The MRI and MS Part IV: Following Progress of MS
No one disputes the importance of MRI in diagnosing MS and detecting active inflammation. Once the diagnosis of MS has been made, however, the role of the MRI is somewhat less clear, at least in patients who are clinically stable. Most neurologists order MRIs of the brain on a periodic basis, every 6 to 12 months, to see if new lesions are developing in the absence of clinical symptoms. If patients are experiencing significant changes on their MRIs, many doctors will use this as a reason to change therapies rather than wait until a patient experiences a clinical relapse.
This practice is somewhat controversial, however, as the MRI is far from a perfect indicator of how a patient is doing. I have seen many patients whose MRIs reveal numerous lesions, but they feel fine and their neurological exams are nearly normal. Similarly, I have seen patients with minimal changes on their MRI who are not doing as well. In the MS field, this is referred to as the “clinical-radiographic paradox.” Nonetheless, it is probably the case that patients who develop multiple new lesions on their MRIs in a short period of time—even in the absence of clinical symptoms—are in danger of having a relapse and clinical disability and should have their treatment regimen reconsidered.
Probably the strongest correlation between how a patient is doing clinically and their MRI is not the number of lesions they have or the number of active lesions, but rather the volume of brain tissue where both the axons and the myelin have been destroyed. These areas appear as dark holes on the MRI and are appropriately labeled “black-holes.” These may take years to develop and are often not evident in newly diagnosed patients. When I do see them, it is further evidence that a patient, even if he is newly diagnosed, has likely had the disease for many years without clinical symptoms. In the MRI at left, the red arrows point to areas of permanently destroyed brain tissue.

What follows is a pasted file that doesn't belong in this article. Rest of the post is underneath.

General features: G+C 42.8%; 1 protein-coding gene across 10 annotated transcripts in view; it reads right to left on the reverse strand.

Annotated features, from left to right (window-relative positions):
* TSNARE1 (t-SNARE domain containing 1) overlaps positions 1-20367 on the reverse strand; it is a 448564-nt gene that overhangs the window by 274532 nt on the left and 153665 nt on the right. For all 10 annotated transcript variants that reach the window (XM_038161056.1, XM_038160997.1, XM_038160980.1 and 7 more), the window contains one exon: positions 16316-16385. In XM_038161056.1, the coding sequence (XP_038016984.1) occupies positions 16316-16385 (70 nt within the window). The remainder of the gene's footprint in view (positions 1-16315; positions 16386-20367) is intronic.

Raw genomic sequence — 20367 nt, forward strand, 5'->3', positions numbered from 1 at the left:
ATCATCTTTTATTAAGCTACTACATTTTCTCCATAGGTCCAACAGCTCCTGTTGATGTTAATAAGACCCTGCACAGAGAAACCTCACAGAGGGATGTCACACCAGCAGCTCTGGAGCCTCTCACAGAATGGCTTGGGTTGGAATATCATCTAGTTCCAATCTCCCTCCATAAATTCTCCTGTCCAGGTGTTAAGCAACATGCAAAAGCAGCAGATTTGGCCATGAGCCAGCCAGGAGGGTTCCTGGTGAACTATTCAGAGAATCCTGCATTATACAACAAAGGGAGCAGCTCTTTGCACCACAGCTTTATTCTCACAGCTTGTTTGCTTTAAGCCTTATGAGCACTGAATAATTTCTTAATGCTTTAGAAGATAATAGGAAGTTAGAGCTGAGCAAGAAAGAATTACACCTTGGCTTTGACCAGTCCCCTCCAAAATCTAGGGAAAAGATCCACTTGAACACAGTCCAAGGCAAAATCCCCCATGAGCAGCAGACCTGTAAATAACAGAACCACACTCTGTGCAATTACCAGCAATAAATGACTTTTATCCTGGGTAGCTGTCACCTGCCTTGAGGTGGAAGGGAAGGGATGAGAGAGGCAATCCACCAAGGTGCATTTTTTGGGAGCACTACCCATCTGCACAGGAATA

Additionally, this destructive process in MS can manifest itself by generalized atrophy. At right is a brain with significant enlargement of the ventricles and overall atrophy of the brain. Most likely, this manifests itself as cognitive impairment rather than some focal neurological symptom. Although sophisticated measures can show evidence of brain atrophy in early MS, it usually becomes obvious only after many years of severe illness. Even then, it is not obvious in all patients.
Finally, patients who have been on Tysabri for over 18 months and who have evidence of prior exposure to the JC virus that causes brain infection progressive multifocal leukoencephalopathy (PML) may have MRIs on a frequent basis (every 3 to 6 months) with the hopes that PML can be detected via radiographic means before it presents clinically. This is not always easy, however, as the early radiographic manifestations of PML can look nearly identical to the lesions in MS. Nonetheless, for patients on Tysabri, frequent monitoring with MRIs is essential.
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